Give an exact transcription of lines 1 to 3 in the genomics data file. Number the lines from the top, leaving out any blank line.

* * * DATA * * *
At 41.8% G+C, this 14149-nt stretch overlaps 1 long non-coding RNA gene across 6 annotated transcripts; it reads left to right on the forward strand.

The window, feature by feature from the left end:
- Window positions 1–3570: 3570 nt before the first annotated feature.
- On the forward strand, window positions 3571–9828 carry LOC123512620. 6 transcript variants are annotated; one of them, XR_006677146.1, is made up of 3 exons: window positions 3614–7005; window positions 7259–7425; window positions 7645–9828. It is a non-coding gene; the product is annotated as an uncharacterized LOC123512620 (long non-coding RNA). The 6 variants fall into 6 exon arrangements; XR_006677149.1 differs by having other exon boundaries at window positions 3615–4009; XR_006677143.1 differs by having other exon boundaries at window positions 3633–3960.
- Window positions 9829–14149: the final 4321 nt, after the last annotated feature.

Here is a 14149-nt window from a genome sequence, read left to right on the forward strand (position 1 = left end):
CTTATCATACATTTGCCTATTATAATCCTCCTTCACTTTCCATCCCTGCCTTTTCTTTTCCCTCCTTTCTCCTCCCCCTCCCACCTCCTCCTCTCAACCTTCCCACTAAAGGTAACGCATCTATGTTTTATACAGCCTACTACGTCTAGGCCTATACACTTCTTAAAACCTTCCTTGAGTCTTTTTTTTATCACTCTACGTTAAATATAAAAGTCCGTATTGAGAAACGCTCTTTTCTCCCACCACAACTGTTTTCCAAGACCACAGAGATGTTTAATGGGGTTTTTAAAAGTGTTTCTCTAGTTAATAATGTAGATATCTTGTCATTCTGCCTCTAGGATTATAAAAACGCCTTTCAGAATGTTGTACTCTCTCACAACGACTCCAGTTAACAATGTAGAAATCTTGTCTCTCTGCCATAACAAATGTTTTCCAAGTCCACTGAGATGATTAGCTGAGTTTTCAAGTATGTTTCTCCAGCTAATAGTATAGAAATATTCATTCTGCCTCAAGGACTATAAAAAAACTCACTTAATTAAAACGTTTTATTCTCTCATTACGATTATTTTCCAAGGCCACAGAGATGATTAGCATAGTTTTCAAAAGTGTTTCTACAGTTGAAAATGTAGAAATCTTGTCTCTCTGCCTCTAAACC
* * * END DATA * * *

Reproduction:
At 41.8% G+C, this 14149-nt stretch overlaps 1 long non-coding RNA gene across 6 annotated transcripts; it reads left to right on the forward strand.

The window, feature by feature from the left end:
- Window positions 1–3570: 3570 nt before the first annotated feature.